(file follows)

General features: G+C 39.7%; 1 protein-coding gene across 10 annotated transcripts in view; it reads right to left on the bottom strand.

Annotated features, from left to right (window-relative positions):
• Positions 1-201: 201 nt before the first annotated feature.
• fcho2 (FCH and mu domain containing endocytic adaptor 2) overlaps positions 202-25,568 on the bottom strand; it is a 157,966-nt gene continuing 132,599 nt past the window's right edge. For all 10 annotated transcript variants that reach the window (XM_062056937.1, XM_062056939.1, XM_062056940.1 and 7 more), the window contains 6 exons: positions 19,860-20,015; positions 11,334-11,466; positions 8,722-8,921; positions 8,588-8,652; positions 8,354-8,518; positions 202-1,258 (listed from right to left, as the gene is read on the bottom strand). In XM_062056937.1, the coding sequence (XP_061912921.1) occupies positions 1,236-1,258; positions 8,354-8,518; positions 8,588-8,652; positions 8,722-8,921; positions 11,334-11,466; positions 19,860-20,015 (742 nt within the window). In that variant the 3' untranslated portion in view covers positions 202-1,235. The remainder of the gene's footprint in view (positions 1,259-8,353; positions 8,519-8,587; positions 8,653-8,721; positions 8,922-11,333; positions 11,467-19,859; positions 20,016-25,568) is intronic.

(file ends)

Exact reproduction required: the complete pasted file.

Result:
General features: G+C 39.7%; 1 protein-coding gene across 10 annotated transcripts in view; it reads right to left on the bottom strand.

Annotated features, from left to right (window-relative positions):
• Positions 1-201: 201 nt before the first annotated feature.
• fcho2 (FCH and mu domain containing endocytic adaptor 2) overlaps positions 202-25,568 on the bottom strand; it is a 157,966-nt gene continuing 132,599 nt past the window's right edge. For all 10 annotated transcript variants that reach the window (XM_062056937.1, XM_062056939.1, XM_062056940.1 and 7 more), the window contains 6 exons: positions 19,860-20,015; positions 11,334-11,466; positions 8,722-8,921; positions 8,588-8,652; positions 8,354-8,518; positions 202-1,258 (listed from right to left, as the gene is read on the bottom strand). In XM_062056937.1, the coding sequence (XP_061912921.1) occupies positions 1,236-1,258; positions 8,354-8,518; positions 8,588-8,652; positions 8,722-8,921; positions 11,334-11,466; positions 19,860-20,015 (742 nt within the window). In that variant the 3' untranslated portion in view covers positions 202-1,235. The remainder of the gene's footprint in view (positions 1,259-8,353; positions 8,519-8,587; positions 8,653-8,721; positions 8,922-11,333; positions 11,467-19,859; positions 20,016-25,568) is intronic.